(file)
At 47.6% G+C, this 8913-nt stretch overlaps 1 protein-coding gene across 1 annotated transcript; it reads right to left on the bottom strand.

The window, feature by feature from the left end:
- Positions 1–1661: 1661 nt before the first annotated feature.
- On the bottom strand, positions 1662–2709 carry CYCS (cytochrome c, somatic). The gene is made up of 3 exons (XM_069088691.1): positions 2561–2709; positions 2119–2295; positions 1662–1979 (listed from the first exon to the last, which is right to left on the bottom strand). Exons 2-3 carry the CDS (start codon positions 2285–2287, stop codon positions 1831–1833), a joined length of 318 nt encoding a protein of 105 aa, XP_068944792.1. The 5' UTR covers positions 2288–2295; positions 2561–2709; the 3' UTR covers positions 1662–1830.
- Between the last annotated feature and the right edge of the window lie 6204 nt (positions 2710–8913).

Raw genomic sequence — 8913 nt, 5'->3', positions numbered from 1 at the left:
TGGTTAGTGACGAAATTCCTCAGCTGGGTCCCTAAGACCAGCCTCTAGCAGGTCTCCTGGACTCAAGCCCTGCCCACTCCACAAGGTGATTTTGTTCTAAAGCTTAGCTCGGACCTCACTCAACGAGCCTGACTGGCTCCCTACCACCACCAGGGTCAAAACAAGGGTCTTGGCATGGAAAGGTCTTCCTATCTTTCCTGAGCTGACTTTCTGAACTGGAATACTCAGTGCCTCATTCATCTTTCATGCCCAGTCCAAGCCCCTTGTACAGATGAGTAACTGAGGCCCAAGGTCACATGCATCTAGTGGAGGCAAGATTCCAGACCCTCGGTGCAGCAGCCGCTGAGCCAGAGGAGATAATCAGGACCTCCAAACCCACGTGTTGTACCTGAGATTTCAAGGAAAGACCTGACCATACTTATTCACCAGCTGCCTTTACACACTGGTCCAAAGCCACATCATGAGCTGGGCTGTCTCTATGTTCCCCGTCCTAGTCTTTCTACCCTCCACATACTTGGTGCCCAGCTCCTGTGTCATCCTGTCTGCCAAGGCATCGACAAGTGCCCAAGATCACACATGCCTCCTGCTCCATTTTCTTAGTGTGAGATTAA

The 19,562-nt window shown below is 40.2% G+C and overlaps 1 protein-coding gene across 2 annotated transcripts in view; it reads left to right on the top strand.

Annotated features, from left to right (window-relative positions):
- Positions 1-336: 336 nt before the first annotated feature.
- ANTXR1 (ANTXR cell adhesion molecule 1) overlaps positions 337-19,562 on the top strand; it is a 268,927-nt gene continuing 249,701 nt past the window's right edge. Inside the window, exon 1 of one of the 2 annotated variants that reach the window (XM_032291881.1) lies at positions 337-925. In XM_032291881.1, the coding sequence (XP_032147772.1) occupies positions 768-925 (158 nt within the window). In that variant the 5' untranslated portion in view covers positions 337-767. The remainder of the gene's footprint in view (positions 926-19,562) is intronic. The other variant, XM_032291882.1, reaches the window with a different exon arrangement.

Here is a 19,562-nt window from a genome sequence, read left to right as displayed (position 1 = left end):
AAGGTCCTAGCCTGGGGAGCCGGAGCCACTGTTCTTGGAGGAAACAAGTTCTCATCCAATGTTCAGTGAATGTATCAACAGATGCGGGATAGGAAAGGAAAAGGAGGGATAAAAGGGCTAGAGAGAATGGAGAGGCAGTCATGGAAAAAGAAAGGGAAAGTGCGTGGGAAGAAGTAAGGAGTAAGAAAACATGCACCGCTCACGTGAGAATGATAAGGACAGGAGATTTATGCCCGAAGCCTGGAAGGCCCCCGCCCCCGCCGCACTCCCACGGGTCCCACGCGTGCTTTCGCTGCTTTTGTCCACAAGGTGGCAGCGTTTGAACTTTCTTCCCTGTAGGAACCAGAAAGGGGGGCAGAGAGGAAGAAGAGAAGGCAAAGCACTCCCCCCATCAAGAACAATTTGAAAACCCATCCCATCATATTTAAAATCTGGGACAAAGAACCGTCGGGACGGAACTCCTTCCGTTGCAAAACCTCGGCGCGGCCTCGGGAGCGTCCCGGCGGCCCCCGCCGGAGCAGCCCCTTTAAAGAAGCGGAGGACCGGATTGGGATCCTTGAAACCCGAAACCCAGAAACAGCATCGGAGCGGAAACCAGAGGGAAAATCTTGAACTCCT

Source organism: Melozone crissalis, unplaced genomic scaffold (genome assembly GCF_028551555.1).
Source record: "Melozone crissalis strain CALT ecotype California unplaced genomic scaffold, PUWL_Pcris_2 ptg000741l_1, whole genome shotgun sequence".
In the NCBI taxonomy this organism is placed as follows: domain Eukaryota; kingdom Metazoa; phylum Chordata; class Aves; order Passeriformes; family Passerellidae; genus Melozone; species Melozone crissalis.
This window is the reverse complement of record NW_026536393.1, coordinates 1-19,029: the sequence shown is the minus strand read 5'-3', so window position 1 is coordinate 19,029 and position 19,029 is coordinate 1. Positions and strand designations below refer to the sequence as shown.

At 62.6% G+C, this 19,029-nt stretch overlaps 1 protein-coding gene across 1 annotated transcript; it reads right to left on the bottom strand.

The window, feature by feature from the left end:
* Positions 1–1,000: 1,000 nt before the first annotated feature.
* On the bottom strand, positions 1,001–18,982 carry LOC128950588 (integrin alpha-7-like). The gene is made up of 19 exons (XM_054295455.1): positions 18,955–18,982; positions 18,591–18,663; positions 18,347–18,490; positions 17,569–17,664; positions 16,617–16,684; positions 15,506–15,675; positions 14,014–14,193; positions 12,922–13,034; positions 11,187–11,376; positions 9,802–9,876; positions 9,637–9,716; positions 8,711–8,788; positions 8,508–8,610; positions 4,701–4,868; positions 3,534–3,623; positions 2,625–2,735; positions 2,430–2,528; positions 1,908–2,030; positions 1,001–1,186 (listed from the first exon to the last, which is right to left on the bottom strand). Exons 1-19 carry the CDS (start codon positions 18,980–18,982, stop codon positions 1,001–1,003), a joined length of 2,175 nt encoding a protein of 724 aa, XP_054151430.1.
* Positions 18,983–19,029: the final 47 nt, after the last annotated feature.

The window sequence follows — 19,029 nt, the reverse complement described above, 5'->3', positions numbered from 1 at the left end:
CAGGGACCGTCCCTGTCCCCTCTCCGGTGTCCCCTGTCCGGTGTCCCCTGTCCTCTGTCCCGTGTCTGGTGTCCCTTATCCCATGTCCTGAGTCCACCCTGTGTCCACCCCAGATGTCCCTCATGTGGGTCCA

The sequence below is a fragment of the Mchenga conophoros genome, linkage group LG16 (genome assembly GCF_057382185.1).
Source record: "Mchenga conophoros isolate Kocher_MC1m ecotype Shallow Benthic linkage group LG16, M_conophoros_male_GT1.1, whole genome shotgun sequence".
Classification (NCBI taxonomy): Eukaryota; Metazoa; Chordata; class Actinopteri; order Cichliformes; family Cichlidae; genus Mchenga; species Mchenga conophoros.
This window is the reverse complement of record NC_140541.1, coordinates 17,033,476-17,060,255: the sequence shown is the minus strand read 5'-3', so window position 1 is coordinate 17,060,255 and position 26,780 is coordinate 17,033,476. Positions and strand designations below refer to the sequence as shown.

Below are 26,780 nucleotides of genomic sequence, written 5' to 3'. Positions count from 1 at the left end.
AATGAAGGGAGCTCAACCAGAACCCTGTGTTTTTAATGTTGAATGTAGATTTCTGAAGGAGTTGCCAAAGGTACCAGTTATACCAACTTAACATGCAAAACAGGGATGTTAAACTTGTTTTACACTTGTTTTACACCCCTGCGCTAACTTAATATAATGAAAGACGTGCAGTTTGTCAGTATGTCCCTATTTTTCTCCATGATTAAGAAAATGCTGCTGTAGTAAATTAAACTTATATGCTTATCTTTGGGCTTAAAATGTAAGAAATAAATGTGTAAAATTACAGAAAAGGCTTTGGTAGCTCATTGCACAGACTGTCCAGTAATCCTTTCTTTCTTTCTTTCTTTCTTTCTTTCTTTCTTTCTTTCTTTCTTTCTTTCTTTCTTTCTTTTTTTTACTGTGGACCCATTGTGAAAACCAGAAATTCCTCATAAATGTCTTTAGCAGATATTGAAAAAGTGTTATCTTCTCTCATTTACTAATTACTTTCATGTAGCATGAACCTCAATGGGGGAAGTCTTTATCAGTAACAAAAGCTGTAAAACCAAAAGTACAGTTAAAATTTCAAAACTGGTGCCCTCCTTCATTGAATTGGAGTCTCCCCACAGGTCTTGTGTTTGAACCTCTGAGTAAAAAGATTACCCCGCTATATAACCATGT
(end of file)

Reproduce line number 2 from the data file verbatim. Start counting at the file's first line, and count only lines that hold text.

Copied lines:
The window, feature by feature from the left end: